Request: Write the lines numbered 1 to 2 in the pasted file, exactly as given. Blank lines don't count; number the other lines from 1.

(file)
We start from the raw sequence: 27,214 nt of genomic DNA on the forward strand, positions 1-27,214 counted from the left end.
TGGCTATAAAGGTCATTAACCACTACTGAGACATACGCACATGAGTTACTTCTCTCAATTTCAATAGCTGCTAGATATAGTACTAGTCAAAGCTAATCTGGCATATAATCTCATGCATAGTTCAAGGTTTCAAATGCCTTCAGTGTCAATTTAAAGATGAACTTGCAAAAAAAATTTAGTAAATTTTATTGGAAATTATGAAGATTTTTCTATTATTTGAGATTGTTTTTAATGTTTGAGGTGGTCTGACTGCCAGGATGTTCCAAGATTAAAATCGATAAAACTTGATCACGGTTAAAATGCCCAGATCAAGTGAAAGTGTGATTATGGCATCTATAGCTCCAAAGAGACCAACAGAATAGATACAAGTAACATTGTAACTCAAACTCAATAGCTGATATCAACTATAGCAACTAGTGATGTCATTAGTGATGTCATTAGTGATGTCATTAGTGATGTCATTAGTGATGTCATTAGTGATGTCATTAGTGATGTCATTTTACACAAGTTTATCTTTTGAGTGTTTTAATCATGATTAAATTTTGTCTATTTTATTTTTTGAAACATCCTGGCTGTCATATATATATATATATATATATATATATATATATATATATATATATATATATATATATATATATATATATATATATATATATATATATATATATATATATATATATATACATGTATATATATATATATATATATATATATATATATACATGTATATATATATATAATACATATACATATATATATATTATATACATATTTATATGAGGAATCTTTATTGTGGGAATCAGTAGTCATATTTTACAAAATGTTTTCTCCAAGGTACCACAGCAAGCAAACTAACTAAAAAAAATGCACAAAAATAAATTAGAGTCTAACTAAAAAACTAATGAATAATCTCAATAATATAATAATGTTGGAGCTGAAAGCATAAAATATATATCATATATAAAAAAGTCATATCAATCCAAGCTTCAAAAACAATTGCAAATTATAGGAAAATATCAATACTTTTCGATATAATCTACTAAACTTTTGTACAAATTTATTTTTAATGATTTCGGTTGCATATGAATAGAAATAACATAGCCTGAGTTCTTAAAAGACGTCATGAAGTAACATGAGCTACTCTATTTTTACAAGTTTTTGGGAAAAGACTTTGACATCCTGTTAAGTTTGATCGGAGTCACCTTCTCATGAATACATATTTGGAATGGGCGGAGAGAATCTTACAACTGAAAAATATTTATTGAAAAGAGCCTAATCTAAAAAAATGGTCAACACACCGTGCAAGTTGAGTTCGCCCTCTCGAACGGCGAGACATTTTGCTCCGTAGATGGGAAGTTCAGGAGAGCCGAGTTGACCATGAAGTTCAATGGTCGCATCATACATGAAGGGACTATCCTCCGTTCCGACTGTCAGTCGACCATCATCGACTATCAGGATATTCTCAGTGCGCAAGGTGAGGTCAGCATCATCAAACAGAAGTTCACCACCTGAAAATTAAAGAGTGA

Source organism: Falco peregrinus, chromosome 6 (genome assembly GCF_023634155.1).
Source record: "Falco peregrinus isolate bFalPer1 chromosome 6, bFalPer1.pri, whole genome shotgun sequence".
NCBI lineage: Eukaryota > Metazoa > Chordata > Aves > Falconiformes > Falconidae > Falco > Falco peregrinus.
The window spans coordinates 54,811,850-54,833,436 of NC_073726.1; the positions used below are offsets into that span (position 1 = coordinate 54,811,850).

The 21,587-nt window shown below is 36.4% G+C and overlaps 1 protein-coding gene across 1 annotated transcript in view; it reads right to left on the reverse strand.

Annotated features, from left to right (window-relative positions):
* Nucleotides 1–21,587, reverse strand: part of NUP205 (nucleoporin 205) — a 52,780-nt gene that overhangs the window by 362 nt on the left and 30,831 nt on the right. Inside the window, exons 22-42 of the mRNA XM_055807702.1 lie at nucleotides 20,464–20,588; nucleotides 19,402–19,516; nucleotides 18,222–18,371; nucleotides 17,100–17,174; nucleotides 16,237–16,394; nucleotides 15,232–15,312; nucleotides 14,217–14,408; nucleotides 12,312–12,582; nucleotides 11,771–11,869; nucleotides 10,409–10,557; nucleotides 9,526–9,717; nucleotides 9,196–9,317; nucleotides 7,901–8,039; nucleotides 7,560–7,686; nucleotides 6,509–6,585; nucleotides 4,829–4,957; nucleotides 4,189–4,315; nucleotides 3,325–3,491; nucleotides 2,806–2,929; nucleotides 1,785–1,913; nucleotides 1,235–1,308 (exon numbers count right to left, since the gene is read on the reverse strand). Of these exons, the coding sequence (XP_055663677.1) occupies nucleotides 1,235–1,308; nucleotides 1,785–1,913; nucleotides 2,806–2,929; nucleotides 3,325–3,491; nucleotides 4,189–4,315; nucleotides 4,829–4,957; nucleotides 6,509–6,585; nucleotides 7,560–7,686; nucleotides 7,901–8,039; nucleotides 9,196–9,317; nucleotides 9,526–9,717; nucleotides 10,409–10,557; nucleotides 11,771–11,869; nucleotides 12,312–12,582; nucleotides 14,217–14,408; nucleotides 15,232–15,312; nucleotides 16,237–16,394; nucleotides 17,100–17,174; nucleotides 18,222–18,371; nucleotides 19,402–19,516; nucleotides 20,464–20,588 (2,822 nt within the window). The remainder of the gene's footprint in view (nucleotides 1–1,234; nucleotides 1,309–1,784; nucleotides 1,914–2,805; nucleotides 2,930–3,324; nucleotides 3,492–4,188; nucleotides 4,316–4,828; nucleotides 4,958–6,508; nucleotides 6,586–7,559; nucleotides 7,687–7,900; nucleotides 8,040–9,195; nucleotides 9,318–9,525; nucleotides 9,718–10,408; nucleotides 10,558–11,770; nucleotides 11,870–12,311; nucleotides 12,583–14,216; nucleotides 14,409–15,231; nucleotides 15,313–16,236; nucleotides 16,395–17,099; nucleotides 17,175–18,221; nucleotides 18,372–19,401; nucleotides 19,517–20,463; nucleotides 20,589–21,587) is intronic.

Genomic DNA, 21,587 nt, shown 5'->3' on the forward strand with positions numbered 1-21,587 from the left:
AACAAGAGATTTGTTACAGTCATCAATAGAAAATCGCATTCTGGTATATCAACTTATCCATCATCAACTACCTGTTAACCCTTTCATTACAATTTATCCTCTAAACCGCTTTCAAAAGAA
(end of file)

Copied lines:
We start from the raw sequence: 27,214 nt of genomic DNA on the forward strand, positions 1-27,214 counted from the left end.
TGGCTATAAAGGTCATTAACCACTACTGAGACATACGCACATGAGTTACTTCTCTCAATTTCAATAGCTGCTAGATATAGTACTAGTCAAAGCTAATCTGGCATATAATCTCATGCATAGTTCAAGGTTTCAAATGCCTTCAGTGTCAATTTAAAGATGAACTTGCAAAAAAAATTTAGTAAATTTTATTGGAAATTATGAAGATTTTTCTATTATTTGAGATTGTTTTTAATGTTTGAGGTGGTCTGACTGCCAGGATGTTCCAAGATTAAAATCGATAAAACTTGATCACGGTTAAAATGCCCAGATCAAGTGAAAGTGTGATTATGGCATCTATAGCTCCAAAGAGACCAACAGAATAGATACAAGTAACATTGTAACTCAAACTCAATAGCTGATATCAACTATAGCAACTAGTGATGTCATTAGTGATGTCATTAGTGATGTCATTAGTGATGTCATTAGTGATGTCATTAGTGATGTCATTAGTGATGTCATTTTACACAAGTTTATCTTTTGAGTGTTTTAATCATGATTAAATTTTGTCTATTTTATTTTTTGAAACATCCTGGCTGTCATATATATATATATATATATATATATATATATATATATATATATATATATATATATATATATATATATATATATATATATATATATATATATATATATATATATATATACATGTATATATATATATATATATATATATATATATATACATGTATATATATATATAATACATATACATATATATATATTATATACATATTTATATGAGGAATCTTTATTGTGGGAATCAGTAGTCATATTTTACAAAATGTTTTCTCCAAGGTACCACAGCAAGCAAACTAACTAAAAAAAATGCACAAAAATAAATTAGAGTCTAACTAAAAAACTAATGAATAATCTCAATAATATAATAATGTTGGAGCTGAAAGCATAAAATATATATCATATATAAAAAAGTCATATCAATCCAAGCTTCAAAAACAATTGCAAATTATAGGAAAATATCAATACTTTTCGATATAATCTACTAAACTTTTGTACAAATTTATTTTTAATGATTTCGGTTGCATATGAATAGAAATAACATAGCCTGAGTTCTTAAAAGACGTCATGAAGTAACATGAGCTACTCTATTTTTACAAGTTTTTGGGAAAAGACTTTGACATCCTGTTAAGTTTGATCGGAGTCACCTTCTCATGAATACATATTTGGAATGGGCGGAGAGAATCTTACAACTGAAAAATATTTATTGAAAAGAGCCTAATCTAAAAAAATGGTCAACACACCGTGCAAGTTGAGTTCGCCCTCTCGAACGGCGAGACATTTTGCTCCGTAGATGGGAAGTTCAGGAGAGCCGAGTTGACCATGAAGTTCAATGGTCGCATCATACATGAAGGGACTATCCTCCGTTCCGACTGTCAGTCGACCATCATCGACTATCAGGATATTCTCAGTGCGCAAGGTGAGGTCAGCATCATCAAACAGAAGTTCACCACCTGAAAATTAAAGAGTGA